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Africando @ Dakar Sénégal

Africando is the reference in Afro-Cuban music. Headed by Ibrahima Sylla, Boncana Maïga and a core of talented musicians, the group has constantly brought out the links between African and Cuban rhythms.


The group Africando was set up in Dakar in 1992 through the impetus of the Senegalese producer, Ibrahima Sylla, and the Malian flautist and arranger, Boncana Maïga. As the main Afro-salsa group in West Africa, Africando brilliantly relates the love story that links son, bolero, guaracha and cumbia to African rhythms.

Star singers

Back in the thirties, Cuban sailors were already taking lost rhythms back over the seas. By the time many African countries were gaining independence in the early sixties, their capital cities were alive with the sound of Cuban and Porto-Rican records. At that time, in Dakar, there was a rash of Afro-Cuban groups. They didn’t record, though, and local bands like Star Band simply played in clubs.

Ibrahima Sylla, who was passionate about Cuban music and the owner of thousands of records, decided to record a Senegalese group for the first time playing salsa – Baobab. Over the following years, Ibrahima Sylla was to become one of the great West African producers.

Around the same time in Mali, several young musicians set off to study in the Havana Music School. Among them was Boncana Maïga. From 1963 to 1973, he lived and studied in Havana, where he learned about melodies and musical arrangements. His group, Las Maravillas de Mali, became a reference in Cuba before finding success in Mali. He created the Ivory Coast Radio’s orchestra in Abidjan and participated in the African tour of the Fania All Stars, the mythical combo of New York salsa.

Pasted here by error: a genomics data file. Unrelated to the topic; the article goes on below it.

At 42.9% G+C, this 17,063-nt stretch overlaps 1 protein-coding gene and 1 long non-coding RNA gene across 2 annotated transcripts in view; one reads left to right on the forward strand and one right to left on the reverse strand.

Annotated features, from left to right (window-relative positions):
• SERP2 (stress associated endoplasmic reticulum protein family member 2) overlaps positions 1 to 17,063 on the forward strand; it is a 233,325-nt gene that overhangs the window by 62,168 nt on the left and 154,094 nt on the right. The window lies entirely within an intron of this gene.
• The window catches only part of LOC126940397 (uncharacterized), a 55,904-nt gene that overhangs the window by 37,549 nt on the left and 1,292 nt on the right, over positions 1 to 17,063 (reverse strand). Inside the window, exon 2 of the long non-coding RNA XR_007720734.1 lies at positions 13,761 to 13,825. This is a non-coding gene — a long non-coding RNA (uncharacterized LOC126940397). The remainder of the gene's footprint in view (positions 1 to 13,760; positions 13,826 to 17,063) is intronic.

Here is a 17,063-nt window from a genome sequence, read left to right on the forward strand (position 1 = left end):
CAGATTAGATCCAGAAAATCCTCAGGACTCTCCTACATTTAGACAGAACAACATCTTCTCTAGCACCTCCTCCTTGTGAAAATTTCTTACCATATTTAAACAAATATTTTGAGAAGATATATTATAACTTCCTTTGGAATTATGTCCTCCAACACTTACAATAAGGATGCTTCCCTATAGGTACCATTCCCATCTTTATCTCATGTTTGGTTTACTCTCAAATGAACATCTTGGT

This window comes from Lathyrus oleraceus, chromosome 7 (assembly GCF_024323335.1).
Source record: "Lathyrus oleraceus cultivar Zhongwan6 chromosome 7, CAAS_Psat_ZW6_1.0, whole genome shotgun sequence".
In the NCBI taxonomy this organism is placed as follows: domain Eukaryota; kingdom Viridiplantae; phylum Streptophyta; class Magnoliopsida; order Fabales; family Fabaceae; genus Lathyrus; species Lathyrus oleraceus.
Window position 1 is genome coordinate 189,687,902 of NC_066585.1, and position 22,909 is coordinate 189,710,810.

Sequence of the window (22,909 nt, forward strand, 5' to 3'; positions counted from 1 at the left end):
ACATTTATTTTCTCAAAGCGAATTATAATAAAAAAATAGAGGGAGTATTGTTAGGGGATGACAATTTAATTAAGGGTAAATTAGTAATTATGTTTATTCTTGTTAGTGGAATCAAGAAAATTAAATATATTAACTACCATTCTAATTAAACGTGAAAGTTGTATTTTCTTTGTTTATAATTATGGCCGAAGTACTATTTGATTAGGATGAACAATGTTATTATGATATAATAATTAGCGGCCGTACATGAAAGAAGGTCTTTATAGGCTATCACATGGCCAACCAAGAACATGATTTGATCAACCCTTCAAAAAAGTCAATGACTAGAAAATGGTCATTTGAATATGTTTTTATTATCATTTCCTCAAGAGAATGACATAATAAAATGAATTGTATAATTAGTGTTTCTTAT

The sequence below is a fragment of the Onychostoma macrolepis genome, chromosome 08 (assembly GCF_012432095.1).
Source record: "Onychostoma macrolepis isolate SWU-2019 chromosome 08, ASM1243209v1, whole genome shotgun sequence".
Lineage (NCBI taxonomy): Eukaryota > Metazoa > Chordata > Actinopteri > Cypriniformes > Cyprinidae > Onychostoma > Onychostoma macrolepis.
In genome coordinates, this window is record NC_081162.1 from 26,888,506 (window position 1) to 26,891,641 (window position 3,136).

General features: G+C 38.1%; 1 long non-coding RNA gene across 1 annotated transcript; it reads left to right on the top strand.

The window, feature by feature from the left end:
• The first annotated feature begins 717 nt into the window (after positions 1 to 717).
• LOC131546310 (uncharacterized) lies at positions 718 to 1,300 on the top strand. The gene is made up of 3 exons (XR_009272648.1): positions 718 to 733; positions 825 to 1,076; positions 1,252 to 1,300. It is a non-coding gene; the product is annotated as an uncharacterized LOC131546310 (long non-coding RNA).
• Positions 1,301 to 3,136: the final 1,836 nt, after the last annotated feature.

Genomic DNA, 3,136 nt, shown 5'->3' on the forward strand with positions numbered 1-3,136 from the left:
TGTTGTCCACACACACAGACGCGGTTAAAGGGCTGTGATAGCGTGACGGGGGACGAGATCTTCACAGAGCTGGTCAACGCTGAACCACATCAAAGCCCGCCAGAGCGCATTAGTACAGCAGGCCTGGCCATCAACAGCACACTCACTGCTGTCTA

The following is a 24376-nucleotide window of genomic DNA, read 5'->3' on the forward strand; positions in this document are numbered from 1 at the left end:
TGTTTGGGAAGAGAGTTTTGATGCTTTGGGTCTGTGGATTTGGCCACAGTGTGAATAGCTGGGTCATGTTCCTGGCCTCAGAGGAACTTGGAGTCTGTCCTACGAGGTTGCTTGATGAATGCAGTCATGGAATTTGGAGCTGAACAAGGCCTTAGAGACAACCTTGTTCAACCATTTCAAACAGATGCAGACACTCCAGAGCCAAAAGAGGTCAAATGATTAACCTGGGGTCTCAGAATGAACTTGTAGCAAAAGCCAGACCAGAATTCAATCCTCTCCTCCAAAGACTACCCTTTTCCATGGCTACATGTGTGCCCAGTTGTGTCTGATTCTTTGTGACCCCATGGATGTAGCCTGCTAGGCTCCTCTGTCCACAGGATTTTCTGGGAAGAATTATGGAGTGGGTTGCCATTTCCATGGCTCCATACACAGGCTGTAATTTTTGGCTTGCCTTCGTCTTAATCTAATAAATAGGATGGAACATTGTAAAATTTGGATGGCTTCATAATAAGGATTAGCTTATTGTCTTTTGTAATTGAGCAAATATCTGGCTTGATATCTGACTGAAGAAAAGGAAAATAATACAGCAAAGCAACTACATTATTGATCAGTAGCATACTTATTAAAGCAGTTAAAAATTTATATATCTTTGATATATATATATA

In the early 1990s, Ibrahima Sylla and Boncana Maïga, who had become well-known personalities of the African music scene, decided to get Afro-Cuban splendour back on its feet, and they recorded an album in New York. At first, the group was a 100% Senegalese vocal trio comprising Médoune Diallo, Pape Seck and Nicolas Menem. Each member had been an active contributor to the growth of the Afro-Cuban style in the 1970s.

Médoune Diallo, who had been running a grocery store from 1978 to 1993, was best known for his participation in Ibrahima Sylla’s first production, Orchestra Baobab, one of the biggest successes of the seventies. Pape Seck was one of the main singers of Star Band, which he left in the mid-seventies to found his own group, Number One. In 1974, his track “Sama Thiely”, later covered by Africando, was the longest runner on the Radio Dakar hit parade. Mbalax, which has since become the Senegalese music style par excellence, has been attributed to Pape Seck. He composed more than half of the tracks of the first Africando albums. Nicolas Menem started by playing in the orchestra of the small town of Fatick, in the Sine Saloum Delta, then in Number One in Dakar, followed by the just-as-famous Super Etoile. Summoned by Ibrahima Sylla, he left the National Orchestra to join Africando.

"El son" Cuban style, sung in Wolof

The first album, “Trovador” was recorded in New York in 1993, with Boncana Maïga arranging all the tracks. Some of the titles, like Pape Seck’s "Médoune Khoule" brought the group a phenomenal success in Africa, as well as in Cuba, Porto Rico, New York and Miami. In 1993, Africando received the Africar Music Awards in Abidjan, chosen by an international jury and awarded to African and Caribbean light music. The second album, “Sabador”, released in 1994, was unanimously chosen. Africando’s success was the result of their adaptation of songs from Cuba (Benny Moré, Noro Morales, Matamoros), Mexico and Porto Rico, sung in Bambara, Wolof and Serer-Sin, and their marriage of West-African instruments with congas and brasses. Some of Pape Seck’s compositions, like "Yaye Boye", brought the group legendary status.

In February 1995, an ailing Pape Sérigne Seck died at home in Dakar. The whole of Senegal mourned one of its best musicians, with national radio and television paying homage and tens of thousands of fans following his coffin to the Dakar cemetery.

New musical colours